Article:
Then rather randomly we seem to have skipped to another topic, Susīma apologising for his motivation (maybe because he now respected the Buddha for his wisdom in replying to his query):

“I have made a mistake, sir. It was foolish, stupid, and unskillful of me to go forth as a thief in such a well-explained teaching and training.

“accayo maṃ, bhante, accagamā yathābālaṃ yathāmūḷhaṃ yathāakusalaṃ, yvāhaṃ evaṃ svākkhāte dhammavinaye dhammatthenako pabbajito.

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If Susima was an arahanth he would understand that one doesn’t require supernatural abilities and he wouldn’t have made the mistake.

Knowing and seeing here would need to have a broad meaning closer to ‘now you understand’, rather than attaining enlightenment.

It is known traditionally, if not textually, that supernatural abilities are not the goal of the path. The Buddha himself discouraged their use. Developing the four jhanas don’t necessarily give rise to such abilities and the extra effort to develop such things are traditionally considered a move away from developing the path.

With metta

@Mat, that is the traditional interpretation, yes. But it does not seem to answer my question:

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I agree, that the Susima Sutta does not make it clear whether the monks are legit Arhats or not. FWIW, Gombrich has discussed the Susima Sutta in relation to a Chinese agama parallel, and comes to the conclusion that the Susima Sutta as stands in Pali is a forgery. I brought this up in this post on dhammawheel.

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Thanks. I had read Gombrich on this before, but now I note, someone quotes him in that thread as saying:

A newcomer, he is not socially integrated into the group of monks in that monastery. One of them, to put him down, says that all of them are already Enlightened. Susima, who has learnt what this should involve, cross-examines the monk, who is immediately shown up: he cannot even claim that they are free of greed and hatred.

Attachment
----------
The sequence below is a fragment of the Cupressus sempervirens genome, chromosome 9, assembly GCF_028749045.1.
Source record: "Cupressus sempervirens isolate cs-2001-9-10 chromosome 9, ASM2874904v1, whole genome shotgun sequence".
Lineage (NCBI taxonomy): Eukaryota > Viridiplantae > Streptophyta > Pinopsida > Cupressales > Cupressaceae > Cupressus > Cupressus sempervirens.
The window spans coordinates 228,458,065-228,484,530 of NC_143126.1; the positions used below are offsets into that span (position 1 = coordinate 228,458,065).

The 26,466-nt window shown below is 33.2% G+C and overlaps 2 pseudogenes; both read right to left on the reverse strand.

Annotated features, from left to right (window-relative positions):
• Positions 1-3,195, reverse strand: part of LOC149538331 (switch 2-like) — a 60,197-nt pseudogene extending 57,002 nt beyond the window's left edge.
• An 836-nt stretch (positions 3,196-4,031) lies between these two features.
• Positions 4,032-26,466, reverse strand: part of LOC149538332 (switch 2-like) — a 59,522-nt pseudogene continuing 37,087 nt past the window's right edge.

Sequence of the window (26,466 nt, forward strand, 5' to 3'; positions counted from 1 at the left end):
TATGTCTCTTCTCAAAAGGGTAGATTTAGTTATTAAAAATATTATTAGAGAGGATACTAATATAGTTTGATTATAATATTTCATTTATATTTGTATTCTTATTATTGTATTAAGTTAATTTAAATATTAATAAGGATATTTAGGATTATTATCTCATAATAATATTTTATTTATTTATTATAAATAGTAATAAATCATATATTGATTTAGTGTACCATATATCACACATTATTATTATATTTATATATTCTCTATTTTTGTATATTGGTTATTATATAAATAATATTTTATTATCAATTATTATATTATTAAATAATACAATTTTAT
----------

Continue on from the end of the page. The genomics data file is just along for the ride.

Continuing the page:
Choong in ‘The Fundamental Teachings of Early Buddhism A comparative study based on the Sutranga portion of the Pali Samyutta-Nikaya and the Chinese Samyuktagama’ doesn’t mention about the part I highlighted above. I cannot find a translation of the sutta to confirm. Do you have one of know where one is?

Thanks!

Wow I just read on that thread that people think that Susīma was an aranaht at the end of that sutta. Is that really what people think? I read the sutta pretty carefully, it seemed to me totally obvious that Susīma was not an arahant at all. Did I miss something?! Where are they getting that from? And does the commentary really say so?!

Well, consider these factors:

  1. The monks claim to be liberated based on their knowledge of D.O., despite not having certain meditative accomplishments (like certain powers and formless Jhanas). This is the so-called “dry-insight” path.
  2. Susima, when questioned by the Buddha, claims know/lack the same stuff the monks do — he has knowledge of D.O, but lacks the same meditative stuff.

So, assuming the monks claims are true, isn’t it natural to conclude that Susima is an Arhat as well?

Basically, those who read the text to believe the monks are liberated are in a conundrum about Susima’s status. There are two possibilities: